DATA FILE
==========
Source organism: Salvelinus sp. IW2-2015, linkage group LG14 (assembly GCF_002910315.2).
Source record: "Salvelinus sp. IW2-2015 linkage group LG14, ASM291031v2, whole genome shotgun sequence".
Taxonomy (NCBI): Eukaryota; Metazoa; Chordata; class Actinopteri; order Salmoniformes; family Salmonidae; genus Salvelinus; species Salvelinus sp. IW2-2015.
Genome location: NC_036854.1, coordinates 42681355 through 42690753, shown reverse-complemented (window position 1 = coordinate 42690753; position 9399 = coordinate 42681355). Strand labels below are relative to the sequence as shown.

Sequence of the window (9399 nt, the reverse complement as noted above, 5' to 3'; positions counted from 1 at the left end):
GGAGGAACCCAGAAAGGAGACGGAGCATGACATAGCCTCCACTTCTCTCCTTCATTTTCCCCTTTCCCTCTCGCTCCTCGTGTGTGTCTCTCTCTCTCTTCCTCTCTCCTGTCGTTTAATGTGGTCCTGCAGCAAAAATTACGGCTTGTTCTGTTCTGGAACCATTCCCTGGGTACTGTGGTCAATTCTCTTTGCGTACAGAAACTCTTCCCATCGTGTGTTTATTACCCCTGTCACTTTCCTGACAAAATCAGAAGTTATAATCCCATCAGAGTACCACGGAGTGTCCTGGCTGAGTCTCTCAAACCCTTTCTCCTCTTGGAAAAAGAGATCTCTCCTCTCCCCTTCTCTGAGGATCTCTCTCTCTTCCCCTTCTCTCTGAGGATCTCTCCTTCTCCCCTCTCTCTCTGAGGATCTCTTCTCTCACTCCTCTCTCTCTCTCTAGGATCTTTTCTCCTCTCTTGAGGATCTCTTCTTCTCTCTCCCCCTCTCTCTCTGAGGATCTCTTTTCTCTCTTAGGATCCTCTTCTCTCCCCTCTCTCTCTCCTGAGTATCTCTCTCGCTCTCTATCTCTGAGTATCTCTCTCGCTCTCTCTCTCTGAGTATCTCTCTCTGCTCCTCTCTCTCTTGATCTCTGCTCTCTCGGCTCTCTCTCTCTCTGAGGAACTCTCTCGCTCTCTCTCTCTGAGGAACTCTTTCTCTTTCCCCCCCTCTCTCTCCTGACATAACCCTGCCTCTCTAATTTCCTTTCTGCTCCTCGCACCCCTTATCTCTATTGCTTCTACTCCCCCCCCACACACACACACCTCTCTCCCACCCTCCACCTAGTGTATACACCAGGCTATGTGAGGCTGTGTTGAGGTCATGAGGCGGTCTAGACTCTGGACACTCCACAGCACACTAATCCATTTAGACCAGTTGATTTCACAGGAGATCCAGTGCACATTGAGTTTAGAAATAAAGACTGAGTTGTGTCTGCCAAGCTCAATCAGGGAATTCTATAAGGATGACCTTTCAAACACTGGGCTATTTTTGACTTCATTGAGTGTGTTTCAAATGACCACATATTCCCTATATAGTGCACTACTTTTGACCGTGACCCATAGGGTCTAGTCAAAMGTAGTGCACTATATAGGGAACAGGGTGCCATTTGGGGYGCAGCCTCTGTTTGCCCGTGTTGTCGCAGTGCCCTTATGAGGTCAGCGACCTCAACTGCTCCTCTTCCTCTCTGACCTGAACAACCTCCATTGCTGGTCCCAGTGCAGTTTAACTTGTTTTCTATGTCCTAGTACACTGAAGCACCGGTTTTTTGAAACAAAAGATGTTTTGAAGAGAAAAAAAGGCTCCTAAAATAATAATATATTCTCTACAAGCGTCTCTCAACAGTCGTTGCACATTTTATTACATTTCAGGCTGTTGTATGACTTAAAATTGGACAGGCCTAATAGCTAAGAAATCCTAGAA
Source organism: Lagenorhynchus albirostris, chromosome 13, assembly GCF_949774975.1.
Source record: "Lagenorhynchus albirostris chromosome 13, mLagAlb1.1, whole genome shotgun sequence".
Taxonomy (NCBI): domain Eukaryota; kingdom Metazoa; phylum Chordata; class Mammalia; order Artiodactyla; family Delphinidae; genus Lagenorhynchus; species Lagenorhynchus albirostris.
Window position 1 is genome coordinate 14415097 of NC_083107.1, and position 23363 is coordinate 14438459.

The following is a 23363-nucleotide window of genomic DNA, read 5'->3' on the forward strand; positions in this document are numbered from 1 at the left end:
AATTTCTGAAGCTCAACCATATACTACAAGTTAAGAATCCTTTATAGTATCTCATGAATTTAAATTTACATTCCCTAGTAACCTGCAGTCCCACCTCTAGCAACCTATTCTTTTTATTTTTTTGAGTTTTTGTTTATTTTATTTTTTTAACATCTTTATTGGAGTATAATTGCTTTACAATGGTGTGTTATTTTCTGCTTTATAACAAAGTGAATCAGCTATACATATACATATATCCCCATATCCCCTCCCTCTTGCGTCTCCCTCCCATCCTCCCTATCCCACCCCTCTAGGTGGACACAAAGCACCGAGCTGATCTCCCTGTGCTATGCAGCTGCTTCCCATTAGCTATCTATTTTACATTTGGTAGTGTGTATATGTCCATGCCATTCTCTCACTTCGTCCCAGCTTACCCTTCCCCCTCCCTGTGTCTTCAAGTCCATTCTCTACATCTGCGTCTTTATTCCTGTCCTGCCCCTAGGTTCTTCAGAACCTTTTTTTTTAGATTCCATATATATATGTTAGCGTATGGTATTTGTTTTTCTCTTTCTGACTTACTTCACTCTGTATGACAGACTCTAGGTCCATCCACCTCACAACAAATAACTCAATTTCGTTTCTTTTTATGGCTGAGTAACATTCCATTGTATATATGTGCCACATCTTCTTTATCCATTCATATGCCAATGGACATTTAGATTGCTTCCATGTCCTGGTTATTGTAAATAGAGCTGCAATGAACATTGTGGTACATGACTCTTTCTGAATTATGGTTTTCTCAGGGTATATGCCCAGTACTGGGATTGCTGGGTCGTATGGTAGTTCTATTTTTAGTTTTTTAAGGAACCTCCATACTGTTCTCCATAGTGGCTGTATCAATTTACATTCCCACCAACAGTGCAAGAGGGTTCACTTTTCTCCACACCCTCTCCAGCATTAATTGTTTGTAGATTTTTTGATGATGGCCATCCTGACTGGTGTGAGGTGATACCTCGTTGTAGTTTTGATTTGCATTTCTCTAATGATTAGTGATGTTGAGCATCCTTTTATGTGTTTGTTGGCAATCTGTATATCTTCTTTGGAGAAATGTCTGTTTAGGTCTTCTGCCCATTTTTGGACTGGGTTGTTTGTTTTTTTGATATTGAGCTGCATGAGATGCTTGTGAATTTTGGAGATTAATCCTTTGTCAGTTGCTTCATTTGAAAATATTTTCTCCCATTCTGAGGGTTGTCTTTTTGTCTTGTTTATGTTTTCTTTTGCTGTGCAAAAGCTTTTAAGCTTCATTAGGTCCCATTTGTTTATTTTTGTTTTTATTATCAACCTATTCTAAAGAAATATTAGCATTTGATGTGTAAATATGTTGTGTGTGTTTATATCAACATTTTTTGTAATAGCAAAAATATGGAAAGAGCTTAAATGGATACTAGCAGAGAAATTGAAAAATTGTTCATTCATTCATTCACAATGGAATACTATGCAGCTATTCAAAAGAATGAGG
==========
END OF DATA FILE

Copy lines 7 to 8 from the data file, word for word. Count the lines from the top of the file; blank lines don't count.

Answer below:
Source organism: Lagenorhynchus albirostris, chromosome 13, assembly GCF_949774975.1.
Source record: "Lagenorhynchus albirostris chromosome 13, mLagAlb1.1, whole genome shotgun sequence".